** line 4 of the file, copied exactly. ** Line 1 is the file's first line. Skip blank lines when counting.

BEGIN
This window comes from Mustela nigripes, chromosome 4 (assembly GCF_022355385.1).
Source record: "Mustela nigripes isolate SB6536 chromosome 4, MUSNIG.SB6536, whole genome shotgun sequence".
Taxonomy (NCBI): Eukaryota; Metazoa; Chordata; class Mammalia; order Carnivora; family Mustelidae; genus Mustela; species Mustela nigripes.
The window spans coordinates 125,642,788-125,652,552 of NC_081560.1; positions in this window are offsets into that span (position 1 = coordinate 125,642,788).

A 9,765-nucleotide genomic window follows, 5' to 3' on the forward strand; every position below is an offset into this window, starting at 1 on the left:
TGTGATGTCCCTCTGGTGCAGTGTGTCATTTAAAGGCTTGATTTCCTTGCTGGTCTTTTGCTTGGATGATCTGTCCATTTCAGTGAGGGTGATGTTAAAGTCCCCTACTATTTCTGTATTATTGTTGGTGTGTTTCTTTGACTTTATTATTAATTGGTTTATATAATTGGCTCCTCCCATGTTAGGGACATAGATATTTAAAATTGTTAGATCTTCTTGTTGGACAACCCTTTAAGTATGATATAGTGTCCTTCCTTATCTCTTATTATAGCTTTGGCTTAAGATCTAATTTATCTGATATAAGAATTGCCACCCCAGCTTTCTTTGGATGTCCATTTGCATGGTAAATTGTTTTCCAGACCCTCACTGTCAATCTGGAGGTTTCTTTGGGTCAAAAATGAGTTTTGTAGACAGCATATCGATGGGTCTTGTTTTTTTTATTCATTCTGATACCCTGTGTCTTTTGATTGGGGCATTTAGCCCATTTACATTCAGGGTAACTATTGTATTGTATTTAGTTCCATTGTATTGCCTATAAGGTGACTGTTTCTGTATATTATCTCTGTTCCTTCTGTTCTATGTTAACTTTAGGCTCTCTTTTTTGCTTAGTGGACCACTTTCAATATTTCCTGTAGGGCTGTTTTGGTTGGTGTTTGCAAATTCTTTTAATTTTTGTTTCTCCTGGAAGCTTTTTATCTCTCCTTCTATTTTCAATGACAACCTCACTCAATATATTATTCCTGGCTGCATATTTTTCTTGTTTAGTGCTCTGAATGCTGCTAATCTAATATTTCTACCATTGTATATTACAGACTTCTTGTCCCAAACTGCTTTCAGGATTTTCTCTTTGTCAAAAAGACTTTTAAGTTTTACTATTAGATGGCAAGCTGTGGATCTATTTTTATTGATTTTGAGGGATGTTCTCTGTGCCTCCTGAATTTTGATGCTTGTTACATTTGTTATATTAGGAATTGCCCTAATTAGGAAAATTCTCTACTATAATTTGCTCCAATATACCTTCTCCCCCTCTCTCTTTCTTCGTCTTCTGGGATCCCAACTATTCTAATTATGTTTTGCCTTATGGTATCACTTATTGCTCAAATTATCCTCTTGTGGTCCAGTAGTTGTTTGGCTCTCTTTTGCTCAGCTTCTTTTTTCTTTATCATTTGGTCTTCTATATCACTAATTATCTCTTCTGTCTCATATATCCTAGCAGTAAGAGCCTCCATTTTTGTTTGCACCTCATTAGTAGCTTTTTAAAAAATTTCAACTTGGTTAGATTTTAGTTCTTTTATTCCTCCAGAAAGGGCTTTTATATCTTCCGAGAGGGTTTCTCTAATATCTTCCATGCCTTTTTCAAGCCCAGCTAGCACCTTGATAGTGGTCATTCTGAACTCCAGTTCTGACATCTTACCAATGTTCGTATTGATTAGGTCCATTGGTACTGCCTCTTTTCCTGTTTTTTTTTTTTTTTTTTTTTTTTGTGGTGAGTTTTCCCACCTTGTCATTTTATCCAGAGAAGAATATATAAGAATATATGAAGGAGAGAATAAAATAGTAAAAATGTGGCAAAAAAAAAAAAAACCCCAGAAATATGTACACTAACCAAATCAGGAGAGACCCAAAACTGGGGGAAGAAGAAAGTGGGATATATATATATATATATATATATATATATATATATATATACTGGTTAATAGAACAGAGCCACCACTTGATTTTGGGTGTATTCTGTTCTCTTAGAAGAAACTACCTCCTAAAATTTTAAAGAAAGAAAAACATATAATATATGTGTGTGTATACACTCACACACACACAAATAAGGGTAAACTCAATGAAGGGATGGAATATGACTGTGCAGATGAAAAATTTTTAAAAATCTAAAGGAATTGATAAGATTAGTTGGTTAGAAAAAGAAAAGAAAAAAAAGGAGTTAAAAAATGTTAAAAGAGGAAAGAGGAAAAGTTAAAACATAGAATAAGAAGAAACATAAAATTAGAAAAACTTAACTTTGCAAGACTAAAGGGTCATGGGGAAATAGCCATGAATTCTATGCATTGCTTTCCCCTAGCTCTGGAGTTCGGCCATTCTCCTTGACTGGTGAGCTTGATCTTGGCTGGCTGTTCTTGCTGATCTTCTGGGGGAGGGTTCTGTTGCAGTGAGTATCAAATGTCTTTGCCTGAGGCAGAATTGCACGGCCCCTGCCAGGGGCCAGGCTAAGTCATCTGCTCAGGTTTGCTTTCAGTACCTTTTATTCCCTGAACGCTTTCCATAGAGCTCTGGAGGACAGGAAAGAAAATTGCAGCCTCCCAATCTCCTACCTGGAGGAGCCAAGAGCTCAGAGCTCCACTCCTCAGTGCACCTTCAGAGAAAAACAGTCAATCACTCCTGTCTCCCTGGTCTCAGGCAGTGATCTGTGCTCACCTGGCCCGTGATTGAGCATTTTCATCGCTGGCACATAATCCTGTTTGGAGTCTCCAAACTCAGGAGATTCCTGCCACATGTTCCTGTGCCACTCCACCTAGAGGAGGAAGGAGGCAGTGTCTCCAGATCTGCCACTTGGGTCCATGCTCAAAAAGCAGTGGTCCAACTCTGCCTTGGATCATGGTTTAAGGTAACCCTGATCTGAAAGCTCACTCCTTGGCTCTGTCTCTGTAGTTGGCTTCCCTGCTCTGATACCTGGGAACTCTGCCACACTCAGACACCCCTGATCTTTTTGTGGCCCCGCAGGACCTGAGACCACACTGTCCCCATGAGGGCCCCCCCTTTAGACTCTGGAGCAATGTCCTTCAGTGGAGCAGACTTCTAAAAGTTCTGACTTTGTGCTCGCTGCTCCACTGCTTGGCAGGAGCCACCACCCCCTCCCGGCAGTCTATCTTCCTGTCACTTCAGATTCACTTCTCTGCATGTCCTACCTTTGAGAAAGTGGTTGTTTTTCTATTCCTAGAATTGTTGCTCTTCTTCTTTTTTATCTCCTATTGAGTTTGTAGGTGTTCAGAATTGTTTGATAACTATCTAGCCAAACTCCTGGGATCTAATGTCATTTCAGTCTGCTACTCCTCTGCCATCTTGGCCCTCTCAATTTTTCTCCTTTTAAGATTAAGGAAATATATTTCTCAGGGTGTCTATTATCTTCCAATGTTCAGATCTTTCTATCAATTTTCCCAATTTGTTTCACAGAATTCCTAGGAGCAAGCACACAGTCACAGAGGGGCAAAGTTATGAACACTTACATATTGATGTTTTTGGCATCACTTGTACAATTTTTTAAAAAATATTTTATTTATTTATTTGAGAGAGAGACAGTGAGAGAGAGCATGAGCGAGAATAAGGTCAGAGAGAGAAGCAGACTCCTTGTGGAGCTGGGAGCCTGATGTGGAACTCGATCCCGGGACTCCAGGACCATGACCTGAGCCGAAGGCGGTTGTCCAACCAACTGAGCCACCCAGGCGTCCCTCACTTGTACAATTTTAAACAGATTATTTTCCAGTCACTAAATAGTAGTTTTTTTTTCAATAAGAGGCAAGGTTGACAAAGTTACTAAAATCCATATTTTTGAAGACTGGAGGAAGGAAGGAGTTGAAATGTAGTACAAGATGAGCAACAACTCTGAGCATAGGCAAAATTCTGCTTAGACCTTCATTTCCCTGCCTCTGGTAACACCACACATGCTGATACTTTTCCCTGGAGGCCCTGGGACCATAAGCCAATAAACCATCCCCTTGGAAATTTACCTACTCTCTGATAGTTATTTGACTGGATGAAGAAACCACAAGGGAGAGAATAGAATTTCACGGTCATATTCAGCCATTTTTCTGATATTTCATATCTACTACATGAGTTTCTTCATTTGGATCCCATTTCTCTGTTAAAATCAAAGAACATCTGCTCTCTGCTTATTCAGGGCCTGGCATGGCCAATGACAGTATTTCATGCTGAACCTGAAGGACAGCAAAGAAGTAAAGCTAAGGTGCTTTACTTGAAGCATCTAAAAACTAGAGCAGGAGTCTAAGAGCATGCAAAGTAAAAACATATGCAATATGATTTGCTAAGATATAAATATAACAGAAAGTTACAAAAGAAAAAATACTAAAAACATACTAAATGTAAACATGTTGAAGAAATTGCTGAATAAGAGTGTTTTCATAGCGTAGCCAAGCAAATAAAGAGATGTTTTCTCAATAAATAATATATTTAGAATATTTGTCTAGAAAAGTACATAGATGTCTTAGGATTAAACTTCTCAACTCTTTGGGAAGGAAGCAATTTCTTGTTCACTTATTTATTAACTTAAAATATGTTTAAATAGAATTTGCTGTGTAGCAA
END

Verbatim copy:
The window spans coordinates 125,642,788-125,652,552 of NC_081560.1; positions in this window are offsets into that span (position 1 = coordinate 125,642,788).